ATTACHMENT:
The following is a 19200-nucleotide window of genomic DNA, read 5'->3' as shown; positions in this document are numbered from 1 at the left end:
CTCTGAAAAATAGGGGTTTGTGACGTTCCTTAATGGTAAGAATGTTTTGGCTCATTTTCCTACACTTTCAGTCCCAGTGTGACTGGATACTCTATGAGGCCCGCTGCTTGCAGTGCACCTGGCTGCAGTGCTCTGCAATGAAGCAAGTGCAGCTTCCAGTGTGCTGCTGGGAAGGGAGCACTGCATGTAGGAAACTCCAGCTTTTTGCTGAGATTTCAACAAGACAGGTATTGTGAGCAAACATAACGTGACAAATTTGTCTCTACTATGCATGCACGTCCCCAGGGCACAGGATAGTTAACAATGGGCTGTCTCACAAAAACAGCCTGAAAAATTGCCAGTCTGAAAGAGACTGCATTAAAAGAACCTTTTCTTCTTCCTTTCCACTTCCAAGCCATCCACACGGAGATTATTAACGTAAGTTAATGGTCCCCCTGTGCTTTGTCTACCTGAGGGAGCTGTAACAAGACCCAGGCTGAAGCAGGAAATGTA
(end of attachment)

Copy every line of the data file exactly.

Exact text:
The following is a 19200-nucleotide window of genomic DNA, read 5'->3' as shown; positions in this document are numbered from 1 at the left end:
CTCTGAAAAATAGGGGTTTGTGACGTTCCTTAATGGTAAGAATGTTTTGGCTCATTTTCCTACACTTTCAGTCCCAGTGTGACTGGATACTCTATGAGGCCCGCTGCTTGCAGTGCACCTGGCTGCAGTGCTCTGCAATGAAGCAAGTGCAGCTTCCAGTGTGCTGCTGGGAAGGGAGCACTGCATGTAGGAAACTCCAGCTTTTTGCTGAGATTTCAACAAGACAGGTATTGTGAGCAAACATAACGTGACAAATTTGTCTCTACTATGCATGCACGTCCCCAGGGCACAGGATAGTTAACAATGGGCTGTCTCACAAAAACAGCCTGAAAAATTGCCAGTCTGAAAGAGACTGCATTAAAAGAACCTTTTCTTCTTCCTTTCCACTTCCAAGCCATCCACACGGAGATTATTAACGTAAGTTAATGGTCCCCCTGTGCTTTGTCTACCTGAGGGAGCTGTAACAAGACCCAGGCTGAAGCAGGAAATGTA